Del Vecchio, the 85-year-old founder of spectacles maker Luxottica, last year emerged as the largest shareholder in Mediobanca, sending shockwaves through Italy's financial world.
Mediobanca, which in turn is the single biggest investor in insurer Generali, had not had a single non-banking shareholder owning more than 10% since it was founded in 1946.
A regulatory filing on Wednesday showed Del Vecchio held 10.162% of Mediobanca at Oct. 5, up from 9.89% previously, through his holding company Delfin.
The billionaire won European Central Bank approval to raise his holding to up to 19.9% of Mediobanca at the end of August. Sources had told Reuters at the time that Del Vecchio would increase his stake only slightly in the short term.
Delfin, which under Italian rules was obligated to disclose its future plans after crossing the 10% threshold, said its Mediobanca stake was a long-term financial investment aiming to promote the Milanese bank's growth and stability.
Delfin said it would assess whether to raise its stake over time "based mainly on the return of the investment, market conditions and opportunities to buy shares".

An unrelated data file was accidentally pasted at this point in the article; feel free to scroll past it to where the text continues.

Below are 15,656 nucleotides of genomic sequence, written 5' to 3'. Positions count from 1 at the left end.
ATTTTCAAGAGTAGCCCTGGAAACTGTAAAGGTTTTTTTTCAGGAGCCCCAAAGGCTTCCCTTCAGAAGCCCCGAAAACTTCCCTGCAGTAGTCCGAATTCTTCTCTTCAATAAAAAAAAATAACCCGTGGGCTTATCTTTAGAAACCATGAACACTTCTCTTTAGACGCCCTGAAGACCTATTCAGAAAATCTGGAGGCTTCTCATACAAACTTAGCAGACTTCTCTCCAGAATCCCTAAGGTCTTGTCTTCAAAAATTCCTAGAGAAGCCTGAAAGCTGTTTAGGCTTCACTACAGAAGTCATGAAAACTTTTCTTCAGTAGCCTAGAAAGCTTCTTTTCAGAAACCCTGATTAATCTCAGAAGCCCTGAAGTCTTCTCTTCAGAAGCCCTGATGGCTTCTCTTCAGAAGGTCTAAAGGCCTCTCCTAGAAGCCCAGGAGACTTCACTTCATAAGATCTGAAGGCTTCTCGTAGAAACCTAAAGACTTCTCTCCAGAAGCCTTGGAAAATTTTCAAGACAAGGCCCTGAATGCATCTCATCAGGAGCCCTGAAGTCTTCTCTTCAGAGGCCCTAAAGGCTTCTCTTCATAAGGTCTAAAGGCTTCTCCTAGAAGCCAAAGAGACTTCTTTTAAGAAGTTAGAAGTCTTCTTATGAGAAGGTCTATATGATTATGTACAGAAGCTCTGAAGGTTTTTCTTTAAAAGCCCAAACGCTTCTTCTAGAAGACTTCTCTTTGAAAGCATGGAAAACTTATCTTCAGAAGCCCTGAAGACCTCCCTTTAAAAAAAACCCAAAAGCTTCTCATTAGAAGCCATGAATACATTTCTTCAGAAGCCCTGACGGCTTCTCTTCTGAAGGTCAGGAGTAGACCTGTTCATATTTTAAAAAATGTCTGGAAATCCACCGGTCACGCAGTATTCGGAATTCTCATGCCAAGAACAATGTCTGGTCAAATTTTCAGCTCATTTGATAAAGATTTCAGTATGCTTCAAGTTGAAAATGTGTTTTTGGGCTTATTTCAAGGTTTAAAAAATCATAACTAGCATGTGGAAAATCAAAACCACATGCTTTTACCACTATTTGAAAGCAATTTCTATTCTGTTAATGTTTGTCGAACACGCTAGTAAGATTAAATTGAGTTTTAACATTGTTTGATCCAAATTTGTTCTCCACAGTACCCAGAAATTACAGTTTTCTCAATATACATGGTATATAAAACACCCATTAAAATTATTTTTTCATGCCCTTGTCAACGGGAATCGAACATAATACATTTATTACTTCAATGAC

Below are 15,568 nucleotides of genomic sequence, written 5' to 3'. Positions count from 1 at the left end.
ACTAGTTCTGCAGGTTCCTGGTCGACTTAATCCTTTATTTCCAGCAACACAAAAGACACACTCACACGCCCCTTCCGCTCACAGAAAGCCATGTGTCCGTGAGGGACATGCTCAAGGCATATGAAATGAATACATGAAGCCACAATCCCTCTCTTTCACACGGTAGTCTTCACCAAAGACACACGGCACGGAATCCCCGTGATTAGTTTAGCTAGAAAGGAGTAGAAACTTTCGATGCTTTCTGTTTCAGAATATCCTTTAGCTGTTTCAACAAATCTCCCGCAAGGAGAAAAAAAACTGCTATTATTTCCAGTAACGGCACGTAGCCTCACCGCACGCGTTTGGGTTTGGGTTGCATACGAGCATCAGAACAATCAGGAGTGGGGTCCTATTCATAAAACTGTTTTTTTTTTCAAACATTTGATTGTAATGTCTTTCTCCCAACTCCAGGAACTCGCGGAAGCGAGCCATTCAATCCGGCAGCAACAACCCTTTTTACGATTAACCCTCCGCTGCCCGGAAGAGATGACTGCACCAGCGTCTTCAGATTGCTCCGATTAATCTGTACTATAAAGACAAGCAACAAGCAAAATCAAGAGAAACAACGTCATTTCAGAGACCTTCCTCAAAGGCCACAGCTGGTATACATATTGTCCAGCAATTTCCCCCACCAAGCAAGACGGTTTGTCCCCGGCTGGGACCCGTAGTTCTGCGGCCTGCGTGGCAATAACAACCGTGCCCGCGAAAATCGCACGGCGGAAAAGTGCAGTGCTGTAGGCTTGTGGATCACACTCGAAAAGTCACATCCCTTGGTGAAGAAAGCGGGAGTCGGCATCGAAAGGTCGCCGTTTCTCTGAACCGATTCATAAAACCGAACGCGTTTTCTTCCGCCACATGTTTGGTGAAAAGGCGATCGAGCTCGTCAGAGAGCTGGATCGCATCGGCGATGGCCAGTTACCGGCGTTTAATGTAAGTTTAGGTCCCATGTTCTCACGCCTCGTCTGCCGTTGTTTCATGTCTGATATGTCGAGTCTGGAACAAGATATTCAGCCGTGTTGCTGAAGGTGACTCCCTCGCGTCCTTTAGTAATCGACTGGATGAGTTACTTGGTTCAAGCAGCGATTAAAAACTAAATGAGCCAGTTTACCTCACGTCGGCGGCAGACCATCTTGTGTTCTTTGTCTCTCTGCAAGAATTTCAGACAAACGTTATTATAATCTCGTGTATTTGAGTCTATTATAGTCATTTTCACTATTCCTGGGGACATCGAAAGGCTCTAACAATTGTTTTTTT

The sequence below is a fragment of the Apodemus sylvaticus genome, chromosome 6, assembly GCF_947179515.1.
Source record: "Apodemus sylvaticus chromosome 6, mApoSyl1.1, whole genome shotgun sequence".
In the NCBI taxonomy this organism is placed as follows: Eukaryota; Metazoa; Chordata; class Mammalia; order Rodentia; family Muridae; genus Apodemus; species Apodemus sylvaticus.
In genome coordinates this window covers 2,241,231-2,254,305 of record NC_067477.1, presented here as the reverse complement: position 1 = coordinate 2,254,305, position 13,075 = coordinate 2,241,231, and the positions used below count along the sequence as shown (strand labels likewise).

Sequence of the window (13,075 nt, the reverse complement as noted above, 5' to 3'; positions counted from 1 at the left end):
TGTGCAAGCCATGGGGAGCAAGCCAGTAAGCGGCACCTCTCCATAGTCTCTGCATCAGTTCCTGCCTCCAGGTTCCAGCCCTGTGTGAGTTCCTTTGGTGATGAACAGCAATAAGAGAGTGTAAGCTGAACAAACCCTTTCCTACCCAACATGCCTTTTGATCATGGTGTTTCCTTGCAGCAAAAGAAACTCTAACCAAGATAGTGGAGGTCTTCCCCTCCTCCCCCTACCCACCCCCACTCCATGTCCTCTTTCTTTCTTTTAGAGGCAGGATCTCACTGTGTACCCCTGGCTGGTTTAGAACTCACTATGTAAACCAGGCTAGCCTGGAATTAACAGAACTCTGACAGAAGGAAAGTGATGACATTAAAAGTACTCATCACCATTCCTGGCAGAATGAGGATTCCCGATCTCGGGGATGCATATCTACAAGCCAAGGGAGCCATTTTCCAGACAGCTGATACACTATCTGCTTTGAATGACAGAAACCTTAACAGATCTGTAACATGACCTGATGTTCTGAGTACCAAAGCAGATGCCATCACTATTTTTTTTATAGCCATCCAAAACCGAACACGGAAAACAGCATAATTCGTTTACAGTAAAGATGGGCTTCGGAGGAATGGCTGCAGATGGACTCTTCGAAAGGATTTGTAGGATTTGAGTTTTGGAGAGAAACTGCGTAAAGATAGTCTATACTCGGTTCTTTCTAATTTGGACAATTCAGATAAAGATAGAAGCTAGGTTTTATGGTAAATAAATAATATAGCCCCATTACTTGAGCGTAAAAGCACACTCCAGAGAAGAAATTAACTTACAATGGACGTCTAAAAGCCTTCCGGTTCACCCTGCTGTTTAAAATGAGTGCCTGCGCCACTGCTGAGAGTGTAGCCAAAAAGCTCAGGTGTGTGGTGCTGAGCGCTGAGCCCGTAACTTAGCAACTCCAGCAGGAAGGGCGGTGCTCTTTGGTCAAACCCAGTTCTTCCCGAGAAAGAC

"Delfin does not intend to gain control [of Mediobanca] or anyway exercise a dominant influence on its management," it said.
Del Vecchio's move comes as Mediobanca prepares for a shareholder vote to keep current boss Alberto Nagel in place as it appoints a new board on Oct. 28.
Delfin said it would not propose any board changes and would not submit its own list of board nominees.
Mediobanca's outgoing board has presented a list of directors for the AGM, confirming Nagel and Chairman Renato Pagliaro as directors. Mediobanca's core shareholders, holding in aggregate 12.6% of the bank, are expected to back the list.
Two other lists were submitted by minority investors.
(Reporting by Claudia Cristoferi and Gianluca Semeraro; Editing by Valentina Za and David Goodman)